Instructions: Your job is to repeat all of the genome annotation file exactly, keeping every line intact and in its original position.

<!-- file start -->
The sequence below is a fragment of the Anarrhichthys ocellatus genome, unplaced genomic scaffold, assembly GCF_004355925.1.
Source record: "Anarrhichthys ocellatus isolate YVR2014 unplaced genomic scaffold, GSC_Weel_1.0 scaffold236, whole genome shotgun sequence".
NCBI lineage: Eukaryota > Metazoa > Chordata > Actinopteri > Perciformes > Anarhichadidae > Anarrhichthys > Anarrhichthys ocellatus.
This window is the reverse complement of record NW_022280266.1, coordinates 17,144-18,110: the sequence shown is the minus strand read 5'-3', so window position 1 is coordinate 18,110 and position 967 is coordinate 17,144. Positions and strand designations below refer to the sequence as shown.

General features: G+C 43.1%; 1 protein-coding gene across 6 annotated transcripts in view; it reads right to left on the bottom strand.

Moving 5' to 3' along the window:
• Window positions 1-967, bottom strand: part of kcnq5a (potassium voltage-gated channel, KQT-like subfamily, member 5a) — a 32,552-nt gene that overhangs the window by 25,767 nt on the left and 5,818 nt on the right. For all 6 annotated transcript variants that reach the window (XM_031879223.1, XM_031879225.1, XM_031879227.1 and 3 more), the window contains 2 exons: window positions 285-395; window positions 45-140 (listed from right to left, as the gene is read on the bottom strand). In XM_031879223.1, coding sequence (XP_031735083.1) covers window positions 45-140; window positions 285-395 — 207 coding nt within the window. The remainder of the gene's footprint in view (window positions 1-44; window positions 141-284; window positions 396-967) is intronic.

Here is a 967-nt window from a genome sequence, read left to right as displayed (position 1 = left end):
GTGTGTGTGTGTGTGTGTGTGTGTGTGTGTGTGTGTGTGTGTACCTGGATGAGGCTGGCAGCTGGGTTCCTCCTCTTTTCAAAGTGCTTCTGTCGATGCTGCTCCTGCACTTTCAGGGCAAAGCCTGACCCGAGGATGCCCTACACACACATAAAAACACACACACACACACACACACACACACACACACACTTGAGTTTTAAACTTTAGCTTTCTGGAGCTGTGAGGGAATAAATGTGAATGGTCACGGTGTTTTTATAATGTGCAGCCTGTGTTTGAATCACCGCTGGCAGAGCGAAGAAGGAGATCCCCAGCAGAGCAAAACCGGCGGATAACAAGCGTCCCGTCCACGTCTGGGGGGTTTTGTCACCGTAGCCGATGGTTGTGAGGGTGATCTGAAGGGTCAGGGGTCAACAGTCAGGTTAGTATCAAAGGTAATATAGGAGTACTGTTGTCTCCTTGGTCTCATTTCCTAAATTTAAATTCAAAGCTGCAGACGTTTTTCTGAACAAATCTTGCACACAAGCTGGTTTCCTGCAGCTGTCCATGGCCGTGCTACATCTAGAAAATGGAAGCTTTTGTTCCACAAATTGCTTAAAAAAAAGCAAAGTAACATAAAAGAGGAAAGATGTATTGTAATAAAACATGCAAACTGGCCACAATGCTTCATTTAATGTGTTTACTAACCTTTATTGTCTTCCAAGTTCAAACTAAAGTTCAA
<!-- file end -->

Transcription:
The sequence below is a fragment of the Anarrhichthys ocellatus genome, unplaced genomic scaffold, assembly GCF_004355925.1.
Source record: "Anarrhichthys ocellatus isolate YVR2014 unplaced genomic scaffold, GSC_Weel_1.0 scaffold236, whole genome shotgun sequence".
NCBI lineage: Eukaryota > Metazoa > Chordata > Actinopteri > Perciformes > Anarhichadidae > Anarrhichthys > Anarrhichthys ocellatus.
This window is the reverse complement of record NW_022280266.1, coordinates 17,144-18,110: the sequence shown is the minus strand read 5'-3', so window position 1 is coordinate 18,110 and position 967 is coordinate 17,144. Positions and strand designations below refer to the sequence as shown.

General features: G+C 43.1%; 1 protein-coding gene across 6 annotated transcripts in view; it reads right to left on the bottom strand.

Moving 5' to 3' along the window:
• Window positions 1-967, bottom strand: part of kcnq5a (potassium voltage-gated channel, KQT-like subfamily, member 5a) — a 32,552-nt gene that overhangs the window by 25,767 nt on the left and 5,818 nt on the right. For all 6 annotated transcript variants that reach the window (XM_031879223.1, XM_031879225.1, XM_031879227.1 and 3 more), the window contains 2 exons: window positions 285-395; window positions 45-140 (listed from right to left, as the gene is read on the bottom strand). In XM_031879223.1, coding sequence (XP_031735083.1) covers window positions 45-140; window positions 285-395 — 207 coding nt within the window. The remainder of the gene's footprint in view (window positions 1-44; window positions 141-284; window positions 396-967) is intronic.

Here is a 967-nt window from a genome sequence, read left to right as displayed (position 1 = left end):
GTGTGTGTGTGTGTGTGTGTGTGTGTGTGTGTGTGTGTGTGTACCTGGATGAGGCTGGCAGCTGGGTTCCTCCTCTTTTCAAAGTGCTTCTGTCGATGCTGCTCCTGCACTTTCAGGGCAAAGCCTGACCCGAGGATGCCCTACACACACATAAAAACACACACACACACACACACACACACACACACACACTTGAGTTTTAAACTTTAGCTTTCTGGAGCTGTGAGGGAATAAATGTGAATGGTCACGGTGTTTTTATAATGTGCAGCCTGTGTTTGAATCACCGCTGGCAGAGCGAAGAAGGAGATCCCCAGCAGAGCAAAACCGGCGGATAACAAGCGTCCCGTCCACGTCTGGGGGGTTTTGTCACCGTAGCCGATGGTTGTGAGGGTGATCTGAAGGGTCAGGGGTCAACAGTCAGGTTAGTATCAAAGGTAATATAGGAGTACTGTTGTCTCCTTGGTCTCATTTCCTAAATTTAAATTCAAAGCTGCAGACGTTTTTCTGAACAAATCTTGCACACAAGCTGGTTTCCTGCAGCTGTCCATGGCCGTGCTACATCTAGAAAATGGAAGCTTTTGTTCCACAAATTGCTTAAAAAAAAGCAAAGTAACATAAAAGAGGAAAGATGTATTGTAATAAAACATGCAAACTGGCCACAATGCTTCATTTAATGTGTTTACTAACCTTTATTGTCTTCCAAGTTCAAACTAAAGTTCAA